SRPP circuit can be optimized for that load impedance, as it is fixed. But if the external load is a power amplifier, then the load impedance might be as low as 2k and as high as 1-meg.
    Of course, if you only plan on using the line amplifier to drive one amplifier and only one amplifier, then you can certainly optimize the circuit for this amplifier. And equally obvious, no manufacturer of a line stage could optimize the SRPP for all amplifiers and shouldn't use the circuit for this application. Wait a minute, doesn't such and such make a line amplifier that uses an SRPP output stage and it sounds great? Sure, but does it sound great working into 2k or 1-meg? In the same vein, if the load is highly reactive, for example electrostatic headphones or twenty feet of patch cord, do not use a generic SRPP, as the circuit relies on a purely resistive load for proper functioning (in previous Tube CAD Journal articles, techniques for driving reactive loads are explored).

     In answering an email, I mentioned that the first tube-based phono preamp I had built was in fact completely SRPP from beginning to end. As a result of this admission, several readers asked to see the schematic. Apparently, the demand for tube phono preamp circuit information is endless. So while we are on the topic of the SRPP, below is the preamp I designed in 1982.

                      Phono preamplifier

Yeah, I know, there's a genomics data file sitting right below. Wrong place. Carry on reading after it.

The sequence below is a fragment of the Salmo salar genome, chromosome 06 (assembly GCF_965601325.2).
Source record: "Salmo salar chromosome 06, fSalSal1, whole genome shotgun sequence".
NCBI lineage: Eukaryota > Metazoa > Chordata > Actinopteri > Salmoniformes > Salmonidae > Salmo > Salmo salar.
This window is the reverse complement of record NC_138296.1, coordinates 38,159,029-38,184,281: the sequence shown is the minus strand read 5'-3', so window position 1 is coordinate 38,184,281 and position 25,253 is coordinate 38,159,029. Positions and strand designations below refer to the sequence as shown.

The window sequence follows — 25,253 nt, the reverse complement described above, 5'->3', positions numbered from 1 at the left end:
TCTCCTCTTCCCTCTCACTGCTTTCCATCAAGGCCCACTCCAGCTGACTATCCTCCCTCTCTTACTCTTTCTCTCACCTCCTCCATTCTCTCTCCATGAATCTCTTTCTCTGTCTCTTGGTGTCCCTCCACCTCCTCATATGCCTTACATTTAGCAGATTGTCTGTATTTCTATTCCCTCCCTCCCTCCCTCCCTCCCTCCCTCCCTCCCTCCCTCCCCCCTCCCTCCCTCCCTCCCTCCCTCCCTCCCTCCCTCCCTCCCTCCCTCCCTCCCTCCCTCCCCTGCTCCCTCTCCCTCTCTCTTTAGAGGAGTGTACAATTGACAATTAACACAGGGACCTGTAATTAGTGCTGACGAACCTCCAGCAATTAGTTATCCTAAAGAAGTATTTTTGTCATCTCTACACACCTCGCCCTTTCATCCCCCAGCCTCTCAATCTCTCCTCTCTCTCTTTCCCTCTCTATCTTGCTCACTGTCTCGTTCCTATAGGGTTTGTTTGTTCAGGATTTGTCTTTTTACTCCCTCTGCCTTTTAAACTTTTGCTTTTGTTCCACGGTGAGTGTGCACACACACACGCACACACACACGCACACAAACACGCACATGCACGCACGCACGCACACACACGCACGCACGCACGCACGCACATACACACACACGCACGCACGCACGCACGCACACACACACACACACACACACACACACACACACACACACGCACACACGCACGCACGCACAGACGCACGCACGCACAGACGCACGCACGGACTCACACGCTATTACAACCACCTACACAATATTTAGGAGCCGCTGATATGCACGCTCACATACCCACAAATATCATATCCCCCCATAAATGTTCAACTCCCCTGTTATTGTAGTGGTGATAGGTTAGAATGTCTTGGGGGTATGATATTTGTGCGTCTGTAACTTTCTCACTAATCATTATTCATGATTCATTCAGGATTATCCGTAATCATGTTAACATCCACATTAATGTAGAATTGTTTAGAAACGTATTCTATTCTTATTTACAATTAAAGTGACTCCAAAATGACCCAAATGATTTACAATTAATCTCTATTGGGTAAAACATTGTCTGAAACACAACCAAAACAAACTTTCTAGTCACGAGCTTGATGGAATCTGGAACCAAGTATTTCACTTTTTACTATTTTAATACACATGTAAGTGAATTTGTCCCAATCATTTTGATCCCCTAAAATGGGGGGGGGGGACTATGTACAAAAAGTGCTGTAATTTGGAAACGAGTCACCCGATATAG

Line stage and power supply

     The preamp realized about 40 dB of gain in the phono section; 26 dB, in the line stage. This preamp sounded quite good, quiet and airy, sounding best with Jazz and vocals, and worked for years with no problems until it was cannibalized for parts (mistake number one that home constructors make). The power supply used a voltage doubler on an isolation transformer and caused many a wrinkled brow on my friends, but it proved amazingly reliable. (Click on the schematics to see them enlarged.)

     In sum, the SRPP circuit has its uses, but those uses are limited. Where money and space allow, better more complicated circuits can be used to better effect than the SRPP; but where dirty and cheap are needed and where the load impedance is fixed and purely resistive, the SRPP is a good choice.

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